Natalie Stone
March 23, 2017 09:42 PM

Tamron Hall won’t allow any job to determine her worth.

NBC announced in a statement in February that the Today show anchor, who served 10 years at the network, would be leaving NBC News and MSNBC when her contract expired at the end of February, just days after learning she’d be losing her 9 a.m. time slot because of the incoming former Fox News star Megyn Kelly, joining the show in September.

Hall, 46, also released a statement via the network after her departure was announced: “The last 10 years have been beyond anything I could have imagined, and I’m grateful. I’m also very excited about the next chapter. To all my great colleagues, I will miss you and I will be rooting for you.”

Following her exit from the network, Hall said she received two different types of calls from people inquiring about her departure.

“Some would call and say, ‘Oh my God, are you OK?’ And I was like, ‘What happened? Who died?’ and then there were other people who said, ‘What’s next?’ ” she said at the Women’s Business Enterprise National Council’s Summit Salute on Thursday, according to Page Six.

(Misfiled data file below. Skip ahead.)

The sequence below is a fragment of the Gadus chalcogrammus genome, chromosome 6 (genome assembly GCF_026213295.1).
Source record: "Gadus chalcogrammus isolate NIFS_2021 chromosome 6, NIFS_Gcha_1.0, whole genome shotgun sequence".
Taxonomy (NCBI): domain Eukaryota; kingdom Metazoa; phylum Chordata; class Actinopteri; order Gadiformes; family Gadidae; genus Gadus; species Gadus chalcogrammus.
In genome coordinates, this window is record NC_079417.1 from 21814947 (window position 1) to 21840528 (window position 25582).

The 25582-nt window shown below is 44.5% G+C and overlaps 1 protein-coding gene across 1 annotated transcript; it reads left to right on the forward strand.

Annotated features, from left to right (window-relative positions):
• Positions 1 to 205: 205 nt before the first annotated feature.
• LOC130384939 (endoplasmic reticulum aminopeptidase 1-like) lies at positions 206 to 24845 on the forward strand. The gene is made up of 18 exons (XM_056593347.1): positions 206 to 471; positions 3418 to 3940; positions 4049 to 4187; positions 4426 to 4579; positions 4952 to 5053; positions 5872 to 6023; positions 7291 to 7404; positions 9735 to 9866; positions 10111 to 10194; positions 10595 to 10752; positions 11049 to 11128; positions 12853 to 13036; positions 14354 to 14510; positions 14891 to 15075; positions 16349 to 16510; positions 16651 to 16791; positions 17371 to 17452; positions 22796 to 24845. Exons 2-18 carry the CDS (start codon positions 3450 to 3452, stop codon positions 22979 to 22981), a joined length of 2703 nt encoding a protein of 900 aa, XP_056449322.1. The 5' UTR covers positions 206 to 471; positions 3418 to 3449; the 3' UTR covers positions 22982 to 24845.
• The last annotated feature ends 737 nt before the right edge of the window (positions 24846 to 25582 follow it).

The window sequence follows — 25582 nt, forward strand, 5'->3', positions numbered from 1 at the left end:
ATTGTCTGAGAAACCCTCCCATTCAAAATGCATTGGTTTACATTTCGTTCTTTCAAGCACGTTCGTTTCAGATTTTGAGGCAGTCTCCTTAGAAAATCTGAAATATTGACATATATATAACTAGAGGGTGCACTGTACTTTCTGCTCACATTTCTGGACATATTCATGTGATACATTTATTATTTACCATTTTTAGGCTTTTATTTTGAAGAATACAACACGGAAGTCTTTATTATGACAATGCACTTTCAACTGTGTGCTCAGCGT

But Hall said that she doesn’t “want a friend who calls me saying, ‘Oh my God.’ ”

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“It’s a job. It doesn’t define me. It doesn’t determine what I do … how I treat people. I’m going to always look you in your face and say, ‘Thank you’ and ‘Please’ — and if you make me mad, a good cuss word — but in the end, a title can’t define you,” said Hall, Page Six reports.

The former Today show anchor added: “When your card no longer says anything beneath it, but your name, are you still you? Can you still savor the victory — the moment that you were able to take that dream? I never imagined that I would be on the Today show.”

After she left the network, a source close to the situation told PEOPLE that Hall, who was offered millions to stay, “wasn’t going to settle for sitting on the sidelines.”

“Tamron’s a woman of integrity,” said the anchor’s good friend, TV writer-producer Mara Brock Akil, who used Hall as the muse for Gabrielle Union’s career-driven character on the hit BET show Being Mary Jane. “And she’s writing her own story.”

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